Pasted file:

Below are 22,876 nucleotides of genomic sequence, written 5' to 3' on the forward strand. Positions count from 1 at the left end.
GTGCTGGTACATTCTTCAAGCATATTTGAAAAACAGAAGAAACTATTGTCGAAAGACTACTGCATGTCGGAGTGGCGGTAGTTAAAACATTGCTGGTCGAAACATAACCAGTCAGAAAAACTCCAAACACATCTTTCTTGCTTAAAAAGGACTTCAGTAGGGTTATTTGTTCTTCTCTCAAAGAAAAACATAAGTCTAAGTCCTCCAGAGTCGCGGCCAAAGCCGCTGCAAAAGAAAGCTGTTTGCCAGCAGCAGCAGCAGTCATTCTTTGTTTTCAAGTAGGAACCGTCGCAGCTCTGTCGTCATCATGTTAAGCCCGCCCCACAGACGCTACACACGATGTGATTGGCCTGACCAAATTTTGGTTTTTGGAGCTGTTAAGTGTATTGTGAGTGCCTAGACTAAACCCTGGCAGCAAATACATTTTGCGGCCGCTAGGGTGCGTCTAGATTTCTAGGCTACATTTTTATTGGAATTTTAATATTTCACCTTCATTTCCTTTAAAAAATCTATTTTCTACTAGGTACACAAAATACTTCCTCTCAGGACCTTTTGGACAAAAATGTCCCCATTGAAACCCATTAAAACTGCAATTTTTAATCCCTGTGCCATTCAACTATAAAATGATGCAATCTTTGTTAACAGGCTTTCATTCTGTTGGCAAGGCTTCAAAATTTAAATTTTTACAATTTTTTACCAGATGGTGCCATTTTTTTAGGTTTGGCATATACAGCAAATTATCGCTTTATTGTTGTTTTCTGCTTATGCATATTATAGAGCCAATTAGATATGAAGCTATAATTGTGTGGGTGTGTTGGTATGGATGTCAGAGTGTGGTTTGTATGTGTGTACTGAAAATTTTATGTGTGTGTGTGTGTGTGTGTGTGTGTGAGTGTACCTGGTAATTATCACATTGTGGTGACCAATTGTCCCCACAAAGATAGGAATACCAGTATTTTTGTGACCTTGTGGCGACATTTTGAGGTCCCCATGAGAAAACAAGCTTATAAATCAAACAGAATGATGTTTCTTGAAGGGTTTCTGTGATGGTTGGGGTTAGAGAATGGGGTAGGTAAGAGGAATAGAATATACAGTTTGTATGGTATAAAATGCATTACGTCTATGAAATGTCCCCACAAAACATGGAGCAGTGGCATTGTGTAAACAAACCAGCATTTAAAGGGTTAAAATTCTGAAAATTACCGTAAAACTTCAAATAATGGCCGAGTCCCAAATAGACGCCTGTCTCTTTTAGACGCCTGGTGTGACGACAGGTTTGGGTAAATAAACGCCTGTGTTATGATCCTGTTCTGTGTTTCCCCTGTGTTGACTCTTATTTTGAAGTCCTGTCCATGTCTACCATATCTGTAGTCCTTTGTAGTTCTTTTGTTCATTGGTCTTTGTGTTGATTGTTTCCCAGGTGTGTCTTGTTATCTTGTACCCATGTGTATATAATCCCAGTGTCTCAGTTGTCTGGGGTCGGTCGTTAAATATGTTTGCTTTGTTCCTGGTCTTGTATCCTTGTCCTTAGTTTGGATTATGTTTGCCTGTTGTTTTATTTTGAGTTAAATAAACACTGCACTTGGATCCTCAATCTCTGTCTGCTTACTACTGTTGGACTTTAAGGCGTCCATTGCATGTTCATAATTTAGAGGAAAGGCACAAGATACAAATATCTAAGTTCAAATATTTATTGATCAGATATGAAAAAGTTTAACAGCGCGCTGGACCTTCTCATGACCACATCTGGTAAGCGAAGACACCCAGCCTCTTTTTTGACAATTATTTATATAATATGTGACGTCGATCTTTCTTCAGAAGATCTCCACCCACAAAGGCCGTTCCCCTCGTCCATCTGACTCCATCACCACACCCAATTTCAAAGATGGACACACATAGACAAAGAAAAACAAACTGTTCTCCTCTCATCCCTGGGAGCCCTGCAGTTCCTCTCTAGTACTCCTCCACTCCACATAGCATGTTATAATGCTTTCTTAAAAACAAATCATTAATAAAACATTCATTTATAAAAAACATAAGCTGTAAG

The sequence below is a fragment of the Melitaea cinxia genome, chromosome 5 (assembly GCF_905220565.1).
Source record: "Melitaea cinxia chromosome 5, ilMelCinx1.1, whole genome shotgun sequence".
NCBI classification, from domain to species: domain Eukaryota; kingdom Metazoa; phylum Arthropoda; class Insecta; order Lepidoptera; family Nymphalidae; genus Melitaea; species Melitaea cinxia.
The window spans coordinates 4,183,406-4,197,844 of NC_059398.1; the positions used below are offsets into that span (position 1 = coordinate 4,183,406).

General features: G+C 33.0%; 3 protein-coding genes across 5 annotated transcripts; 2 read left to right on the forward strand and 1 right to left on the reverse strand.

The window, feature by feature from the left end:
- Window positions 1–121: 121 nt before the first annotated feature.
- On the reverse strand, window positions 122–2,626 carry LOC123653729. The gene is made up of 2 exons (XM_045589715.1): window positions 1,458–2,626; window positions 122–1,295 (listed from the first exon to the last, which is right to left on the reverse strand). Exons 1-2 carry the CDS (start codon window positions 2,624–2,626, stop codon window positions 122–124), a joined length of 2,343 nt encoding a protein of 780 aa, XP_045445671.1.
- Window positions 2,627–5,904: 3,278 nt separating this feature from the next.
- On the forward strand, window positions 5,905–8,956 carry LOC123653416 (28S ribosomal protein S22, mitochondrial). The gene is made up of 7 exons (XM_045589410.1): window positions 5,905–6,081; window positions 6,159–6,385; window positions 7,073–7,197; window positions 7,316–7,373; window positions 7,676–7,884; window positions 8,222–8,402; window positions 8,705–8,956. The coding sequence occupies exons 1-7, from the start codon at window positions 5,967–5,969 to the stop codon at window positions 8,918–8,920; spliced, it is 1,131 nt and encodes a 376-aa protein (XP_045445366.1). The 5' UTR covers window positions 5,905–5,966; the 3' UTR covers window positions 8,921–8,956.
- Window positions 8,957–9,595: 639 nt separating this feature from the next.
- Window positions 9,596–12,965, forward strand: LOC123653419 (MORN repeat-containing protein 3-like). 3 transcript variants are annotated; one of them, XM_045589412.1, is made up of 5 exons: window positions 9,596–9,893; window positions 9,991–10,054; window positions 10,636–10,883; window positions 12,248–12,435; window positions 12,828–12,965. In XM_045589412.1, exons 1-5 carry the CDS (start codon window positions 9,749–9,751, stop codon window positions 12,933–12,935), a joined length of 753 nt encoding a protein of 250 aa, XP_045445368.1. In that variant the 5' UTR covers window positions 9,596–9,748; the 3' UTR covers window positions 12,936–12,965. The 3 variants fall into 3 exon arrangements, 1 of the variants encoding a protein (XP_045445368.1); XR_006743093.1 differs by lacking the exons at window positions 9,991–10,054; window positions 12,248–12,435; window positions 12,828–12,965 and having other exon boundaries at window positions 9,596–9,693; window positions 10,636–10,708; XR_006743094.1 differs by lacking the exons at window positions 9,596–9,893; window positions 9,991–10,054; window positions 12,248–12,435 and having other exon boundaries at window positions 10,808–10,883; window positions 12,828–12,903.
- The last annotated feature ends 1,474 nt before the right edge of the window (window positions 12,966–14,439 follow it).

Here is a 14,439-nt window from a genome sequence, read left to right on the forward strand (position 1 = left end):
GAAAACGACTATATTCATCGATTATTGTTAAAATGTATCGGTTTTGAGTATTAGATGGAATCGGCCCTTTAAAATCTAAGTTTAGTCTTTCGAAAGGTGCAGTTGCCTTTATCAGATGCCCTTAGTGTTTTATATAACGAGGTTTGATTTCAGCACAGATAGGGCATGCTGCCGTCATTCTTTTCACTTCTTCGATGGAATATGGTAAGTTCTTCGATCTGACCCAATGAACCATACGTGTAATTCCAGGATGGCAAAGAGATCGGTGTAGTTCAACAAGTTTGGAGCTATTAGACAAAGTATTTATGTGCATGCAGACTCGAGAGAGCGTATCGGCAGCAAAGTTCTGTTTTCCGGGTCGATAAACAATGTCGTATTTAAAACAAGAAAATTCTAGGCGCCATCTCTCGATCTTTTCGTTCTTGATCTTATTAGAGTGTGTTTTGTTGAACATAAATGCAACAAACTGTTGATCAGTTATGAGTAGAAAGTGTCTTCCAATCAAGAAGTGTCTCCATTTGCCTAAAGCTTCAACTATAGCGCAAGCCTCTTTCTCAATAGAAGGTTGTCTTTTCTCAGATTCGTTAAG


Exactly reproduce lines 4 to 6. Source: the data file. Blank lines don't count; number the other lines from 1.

Source record: "Melitaea cinxia chromosome 5, ilMelCinx1.1, whole genome shotgun sequence".
NCBI classification, from domain to species: domain Eukaryota; kingdom Metazoa; phylum Arthropoda; class Insecta; order Lepidoptera; family Nymphalidae; genus Melitaea; species Melitaea cinxia.
The window spans coordinates 4,183,406-4,197,844 of NC_059398.1; the positions used below are offsets into that span (position 1 = coordinate 4,183,406).